A new study published in the journal Nature Communications in February 2020 shows that secretions from stem cells in the lung can be utilized to nebulize injured lungs due to several types of lung fibrosis in rats and mice. This could well result in the development of less invasive and more effective therapies for lung fibrosis.
Pulmonary, or lung, fibrosis, is a term that denotes a life-shortening medical condition in which healthy tissue within the lung becomes thick and forms scar tissue. The resulting inflammation leaves the lungs lined with fibrous scar tissue, which cannot exchange gases efficiently. Treatment is purely symptomatic, other than allogeneic lung transplantation, which is highly invasive and has a 50% five-year mortality rate, as well as requiring lifelong immunosuppression.
Xray film of a patient with active pulmonary tuberculosis with numerous cavitations and fibrotic change in the right upper lung. Image Credit: Tomatheart / Shutterstock
Stem cells and lung healing
The lungs contain resident stem cells, which can give rise to stem cells that can be used to promote the healing of lung injuries, but it was difficult to isolate and culture them. As a result, mesenchymal stem cells (MSCs) continued to be used to treat lung diseases. These have a low rate of engraftment in the lungs, and few differentiate into mature lung cells, probably because they are not native to the lung tissue itself.
A breakthrough came when some of the researchers behind the current study first demonstrated that therapeutic lung cells called lung spheroid cells (LSCs) could be produced by a three-dimensional culture technique, from lung biopsies obtained by the transbronchial route. This route, being minimally invasive, carries very low mortality compared to surgical lung biopsy. The LSCs are resident in the lung and can therefore engraft and survive here.
They were able to generate more than 50 million LSCs from one lung biopsy. They contained both lung stem cells and supporting cells, such as epithelial and mesenchymal cells. This mixture is essential to maximize the efficiency of stem cell function through the fibroblast growth factors and other signaling molecules released from these other cells. Once introduced into the body, they remain in the lungs for up to 21 days.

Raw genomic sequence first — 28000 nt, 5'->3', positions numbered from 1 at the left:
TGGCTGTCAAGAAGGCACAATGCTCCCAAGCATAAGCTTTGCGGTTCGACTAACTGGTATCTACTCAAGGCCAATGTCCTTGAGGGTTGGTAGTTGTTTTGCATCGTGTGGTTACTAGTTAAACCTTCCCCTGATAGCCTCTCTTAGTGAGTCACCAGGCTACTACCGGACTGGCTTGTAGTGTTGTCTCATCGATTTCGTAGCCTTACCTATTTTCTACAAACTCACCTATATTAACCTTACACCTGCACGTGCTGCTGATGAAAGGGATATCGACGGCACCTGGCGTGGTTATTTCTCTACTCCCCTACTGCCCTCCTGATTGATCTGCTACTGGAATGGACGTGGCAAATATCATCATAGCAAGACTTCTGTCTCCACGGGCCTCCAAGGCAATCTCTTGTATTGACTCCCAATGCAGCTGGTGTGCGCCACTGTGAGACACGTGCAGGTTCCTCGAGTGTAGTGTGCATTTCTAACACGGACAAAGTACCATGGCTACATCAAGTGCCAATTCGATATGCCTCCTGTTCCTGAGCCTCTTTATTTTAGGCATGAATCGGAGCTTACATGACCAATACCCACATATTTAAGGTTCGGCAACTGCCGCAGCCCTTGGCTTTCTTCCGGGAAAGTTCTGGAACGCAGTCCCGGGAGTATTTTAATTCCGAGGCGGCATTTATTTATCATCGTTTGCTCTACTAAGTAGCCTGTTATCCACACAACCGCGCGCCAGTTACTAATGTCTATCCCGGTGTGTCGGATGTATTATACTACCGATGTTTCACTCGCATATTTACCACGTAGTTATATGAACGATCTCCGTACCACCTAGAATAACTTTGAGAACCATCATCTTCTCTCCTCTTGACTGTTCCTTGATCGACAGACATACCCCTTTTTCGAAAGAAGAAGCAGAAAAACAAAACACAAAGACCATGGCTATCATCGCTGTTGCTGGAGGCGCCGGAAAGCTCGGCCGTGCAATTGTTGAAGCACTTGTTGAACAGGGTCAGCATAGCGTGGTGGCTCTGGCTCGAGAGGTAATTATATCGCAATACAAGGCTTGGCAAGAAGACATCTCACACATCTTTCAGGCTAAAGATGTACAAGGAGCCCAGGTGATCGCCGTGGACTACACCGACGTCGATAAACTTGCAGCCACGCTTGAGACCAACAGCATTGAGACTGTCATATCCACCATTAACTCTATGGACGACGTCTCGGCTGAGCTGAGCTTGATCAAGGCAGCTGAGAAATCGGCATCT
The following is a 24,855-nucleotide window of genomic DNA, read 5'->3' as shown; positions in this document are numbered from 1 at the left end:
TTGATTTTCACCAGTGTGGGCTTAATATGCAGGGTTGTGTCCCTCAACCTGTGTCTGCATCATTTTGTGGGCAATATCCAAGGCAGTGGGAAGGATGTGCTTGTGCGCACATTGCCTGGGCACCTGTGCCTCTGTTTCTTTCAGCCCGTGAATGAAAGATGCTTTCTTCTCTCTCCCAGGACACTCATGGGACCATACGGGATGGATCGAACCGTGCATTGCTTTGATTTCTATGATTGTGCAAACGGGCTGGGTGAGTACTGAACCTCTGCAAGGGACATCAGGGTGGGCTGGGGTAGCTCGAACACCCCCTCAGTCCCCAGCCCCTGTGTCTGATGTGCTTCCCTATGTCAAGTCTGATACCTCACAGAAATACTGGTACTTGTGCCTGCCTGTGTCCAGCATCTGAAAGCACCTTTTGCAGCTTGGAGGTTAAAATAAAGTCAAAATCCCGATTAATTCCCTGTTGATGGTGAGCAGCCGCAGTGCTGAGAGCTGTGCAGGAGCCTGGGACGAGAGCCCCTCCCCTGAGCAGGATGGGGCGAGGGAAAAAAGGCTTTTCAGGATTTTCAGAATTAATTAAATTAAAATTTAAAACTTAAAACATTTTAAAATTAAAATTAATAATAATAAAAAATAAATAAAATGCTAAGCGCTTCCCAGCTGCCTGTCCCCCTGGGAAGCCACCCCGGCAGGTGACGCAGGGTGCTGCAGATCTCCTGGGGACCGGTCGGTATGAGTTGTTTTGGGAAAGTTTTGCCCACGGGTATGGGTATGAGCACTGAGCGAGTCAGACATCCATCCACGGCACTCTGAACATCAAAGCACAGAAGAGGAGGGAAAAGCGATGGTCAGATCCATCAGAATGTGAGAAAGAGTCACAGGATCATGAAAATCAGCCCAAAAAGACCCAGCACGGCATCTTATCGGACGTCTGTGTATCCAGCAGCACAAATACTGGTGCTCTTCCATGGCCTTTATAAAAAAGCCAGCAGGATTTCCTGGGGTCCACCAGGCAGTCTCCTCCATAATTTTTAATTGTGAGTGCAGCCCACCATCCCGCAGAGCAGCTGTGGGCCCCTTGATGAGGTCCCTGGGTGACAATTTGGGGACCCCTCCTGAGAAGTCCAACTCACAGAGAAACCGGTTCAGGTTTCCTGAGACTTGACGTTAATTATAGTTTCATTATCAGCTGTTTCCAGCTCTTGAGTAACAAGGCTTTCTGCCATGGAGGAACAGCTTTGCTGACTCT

Over the last 5 years, the researchers have produced and tested LSCs in order to evaluate their effectiveness in this condition. Researcher Ke Cheng explains: "The mixture of cells in LSCs recreates the stem cells' natural microenvironment - known as the stem cell niche - where cells secrete exosomes to communicate with each other just as they would inside your body. LSCs secrete many beneficial proteins and growth factors known collectively as 'secretome' - exosomes and soluble proteins, which can reproduce the regenerative microenvironment of the cells themselves. In this work, we took it one step further and tested the secretome and exosomes from our spheroid-produced stem cells against two models of pulmonary fibrosis."
The researchers carried out a comparison between secretome and exosomes from (MSC-Sec and MSC-Exo, respectively), a commonly used type of stem cell, and lung spheroid cell (LSC-Sec and LSC-Exo, respectively), in mouse and rat models of pulmonary fibrosis. The lesions in the lung were induced by chemical exposure or silica particles.
The scientists used a "stem cell sauna," which is a nebulizer that is used to inhale therapeutic proteins, small molecules, and exosomes straight into the lungs.
In mice with chemical-induced lung fibrosis, nebulization therapy with either LSC-Sec or MSC-Sec produced marked alleviation of fibrosis as compared to saline nebulization, but LSC-Sec reduced the fibrosis to nearly half, while MSC-Sec brought it down by a third.
However, when the mouse had silica-induced fibrosis, the treatment with LSC-Sec and MSC-Sec reduced fibrosis by just over a quarter and about 17%, respectively.
They then repeated the experiment with rats and found the same pattern. However, they also found that inhalation with LSC-Exo alone also produces the same type of improvement, but of lower magnitude compared to inhalation of the full secretome.
Cheng says, "This work shows that lung spheroid cell secretome and exosomes are more effective than their mesenchymal stem cell counterparts in decreasing fibrotic tissue and inflammation in damaged lung tissue. Hopefully, we are taking our first steps toward an efficient, non-invasive, and cost-effective way to repair damaged lungs."
Furthermore, it is not just about lung fibrosis. The researchers plan to test the efficacy of the therapy against even more lung diseases, including chronic obstructive pulmonary disease (COPD), pulmonary hypertension, and acute respiratory distress syndrome.
Moreover, the interest of the study does not end there. The findings also show that it is not just the stem cells, but the products they release, that can act just as well as the stem cells do to treat pulmonary fibrosis. Another researcher, Kenneth Adler, comments, "[This] can be a major finding that can have implications in many other diseases where stem cell therapy is being developed."
Dinh, P.C., Paudel, D., Brochu, H. et al. Inhalation of lung spheroid cell secretome and exosomes promotes lung repair in pulmonary fibrosis. Nat Commun 11, 1064 (2020). https://doi.org/10.1038/s41467-020-14344-7